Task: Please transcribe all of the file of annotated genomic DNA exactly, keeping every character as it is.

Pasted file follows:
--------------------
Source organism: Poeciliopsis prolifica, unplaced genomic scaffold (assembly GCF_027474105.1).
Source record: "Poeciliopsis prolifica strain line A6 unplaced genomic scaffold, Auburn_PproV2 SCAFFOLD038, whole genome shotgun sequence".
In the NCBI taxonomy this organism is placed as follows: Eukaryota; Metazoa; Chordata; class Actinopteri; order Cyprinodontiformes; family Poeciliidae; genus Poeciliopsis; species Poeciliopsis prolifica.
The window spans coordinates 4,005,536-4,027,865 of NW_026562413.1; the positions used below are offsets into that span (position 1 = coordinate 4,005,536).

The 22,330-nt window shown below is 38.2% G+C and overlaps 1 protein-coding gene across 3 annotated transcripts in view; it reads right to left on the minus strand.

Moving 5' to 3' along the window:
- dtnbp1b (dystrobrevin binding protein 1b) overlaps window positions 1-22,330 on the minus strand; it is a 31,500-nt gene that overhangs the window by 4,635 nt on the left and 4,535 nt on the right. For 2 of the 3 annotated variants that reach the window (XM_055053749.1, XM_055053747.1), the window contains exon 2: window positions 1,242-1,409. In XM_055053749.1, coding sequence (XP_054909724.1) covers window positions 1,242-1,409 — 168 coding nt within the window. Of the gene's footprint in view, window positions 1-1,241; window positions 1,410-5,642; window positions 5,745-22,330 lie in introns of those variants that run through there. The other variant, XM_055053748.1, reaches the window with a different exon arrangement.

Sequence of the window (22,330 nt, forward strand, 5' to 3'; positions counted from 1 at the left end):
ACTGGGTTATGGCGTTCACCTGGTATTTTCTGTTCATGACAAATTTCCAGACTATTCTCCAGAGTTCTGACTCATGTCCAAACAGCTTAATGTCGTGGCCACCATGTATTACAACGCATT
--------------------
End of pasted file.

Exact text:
Source organism: Poeciliopsis prolifica, unplaced genomic scaffold (assembly GCF_027474105.1).
Source record: "Poeciliopsis prolifica strain line A6 unplaced genomic scaffold, Auburn_PproV2 SCAFFOLD038, whole genome shotgun sequence".
In the NCBI taxonomy this organism is placed as follows: Eukaryota; Metazoa; Chordata; class Actinopteri; order Cyprinodontiformes; family Poeciliidae; genus Poeciliopsis; species Poeciliopsis prolifica.
The window spans coordinates 4,005,536-4,027,865 of NW_026562413.1; the positions used below are offsets into that span (position 1 = coordinate 4,005,536).

The 22,330-nt window shown below is 38.2% G+C and overlaps 1 protein-coding gene across 3 annotated transcripts in view; it reads right to left on the minus strand.

Moving 5' to 3' along the window:
- dtnbp1b (dystrobrevin binding protein 1b) overlaps window positions 1-22,330 on the minus strand; it is a 31,500-nt gene that overhangs the window by 4,635 nt on the left and 4,535 nt on the right. For 2 of the 3 annotated variants that reach the window (XM_055053749.1, XM_055053747.1), the window contains exon 2: window positions 1,242-1,409. In XM_055053749.1, coding sequence (XP_054909724.1) covers window positions 1,242-1,409 — 168 coding nt within the window. Of the gene's footprint in view, window positions 1-1,241; window positions 1,410-5,642; window positions 5,745-22,330 lie in introns of those variants that run through there. The other variant, XM_055053748.1, reaches the window with a different exon arrangement.

Sequence of the window (22,330 nt, forward strand, 5' to 3'; positions counted from 1 at the left end):
ACTGGGTTATGGCGTTCACCTGGTATTTTCTGTTCATGACAAATTTCCAGACTATTCTCCAGAGTTCTGACTCATGTCCAAACAGCTTAATGTCGTGGCCACCATGTATTACAACGCATT